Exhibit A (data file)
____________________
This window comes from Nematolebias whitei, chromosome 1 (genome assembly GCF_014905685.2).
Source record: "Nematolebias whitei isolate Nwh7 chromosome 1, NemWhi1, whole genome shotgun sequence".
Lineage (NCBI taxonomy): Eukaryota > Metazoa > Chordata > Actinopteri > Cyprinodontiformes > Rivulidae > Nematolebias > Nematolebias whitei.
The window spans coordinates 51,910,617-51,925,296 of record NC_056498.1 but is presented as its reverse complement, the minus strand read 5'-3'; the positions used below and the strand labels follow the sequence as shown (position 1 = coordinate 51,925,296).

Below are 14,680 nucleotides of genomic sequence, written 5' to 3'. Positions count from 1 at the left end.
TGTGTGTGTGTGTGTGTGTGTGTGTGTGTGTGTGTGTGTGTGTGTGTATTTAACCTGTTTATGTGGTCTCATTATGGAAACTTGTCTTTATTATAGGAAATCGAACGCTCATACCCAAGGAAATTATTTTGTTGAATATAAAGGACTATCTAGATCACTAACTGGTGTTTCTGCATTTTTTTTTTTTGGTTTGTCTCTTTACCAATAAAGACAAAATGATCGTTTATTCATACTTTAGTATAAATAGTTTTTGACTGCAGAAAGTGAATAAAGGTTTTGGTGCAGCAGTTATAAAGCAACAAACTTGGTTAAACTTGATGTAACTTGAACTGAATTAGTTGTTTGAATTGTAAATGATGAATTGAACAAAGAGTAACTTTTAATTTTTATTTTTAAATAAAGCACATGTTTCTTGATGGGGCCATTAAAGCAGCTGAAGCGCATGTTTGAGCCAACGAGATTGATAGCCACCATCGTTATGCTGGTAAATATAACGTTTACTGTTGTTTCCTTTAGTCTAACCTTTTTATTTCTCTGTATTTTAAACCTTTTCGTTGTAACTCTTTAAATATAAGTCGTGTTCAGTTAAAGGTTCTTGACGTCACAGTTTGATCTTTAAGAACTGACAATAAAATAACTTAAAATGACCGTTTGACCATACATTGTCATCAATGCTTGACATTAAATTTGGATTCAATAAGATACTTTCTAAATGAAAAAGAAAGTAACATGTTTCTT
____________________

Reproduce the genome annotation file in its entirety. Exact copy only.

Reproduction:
This window comes from Nematolebias whitei, chromosome 1 (genome assembly GCF_014905685.2).
Source record: "Nematolebias whitei isolate Nwh7 chromosome 1, NemWhi1, whole genome shotgun sequence".
Lineage (NCBI taxonomy): Eukaryota > Metazoa > Chordata > Actinopteri > Cyprinodontiformes > Rivulidae > Nematolebias > Nematolebias whitei.
The window spans coordinates 51,910,617-51,925,296 of record NC_056498.1 but is presented as its reverse complement, the minus strand read 5'-3'; the positions used below and the strand labels follow the sequence as shown (position 1 = coordinate 51,925,296).

Below are 14,680 nucleotides of genomic sequence, written 5' to 3'. Positions count from 1 at the left end.
TGTGTGTGTGTGTGTGTGTGTGTGTGTGTGTGTGTGTGTGTGTGTGTATTTAACCTGTTTATGTGGTCTCATTATGGAAACTTGTCTTTATTATAGGAAATCGAACGCTCATACCCAAGGAAATTATTTTGTTGAATATAAAGGACTATCTAGATCACTAACTGGTGTTTCTGCATTTTTTTTTTTTGGTTTGTCTCTTTACCAATAAAGACAAAATGATCGTTTATTCATACTTTAGTATAAATAGTTTTTGACTGCAGAAAGTGAATAAAGGTTTTGGTGCAGCAGTTATAAAGCAACAAACTTGGTTAAACTTGATGTAACTTGAACTGAATTAGTTGTTTGAATTGTAAATGATGAATTGAACAAAGAGTAACTTTTAATTTTTATTTTTAAATAAAGCACATGTTTCTTGATGGGGCCATTAAAGCAGCTGAAGCGCATGTTTGAGCCAACGAGATTGATAGCCACCATCGTTATGCTGGTAAATATAACGTTTACTGTTGTTTCCTTTAGTCTAACCTTTTTATTTCTCTGTATTTTAAACCTTTTCGTTGTAACTCTTTAAATATAAGTCGTGTTCAGTTAAAGGTTCTTGACGTCACAGTTTGATCTTTAAGAACTGACAATAAAATAACTTAAAATGACCGTTTGACCATACATTGTCATCAATGCTTGACATTAAATTTGGATTCAATAAGATACTTTCTAAATGAAAAAGAAAGTAACATGTTTCTT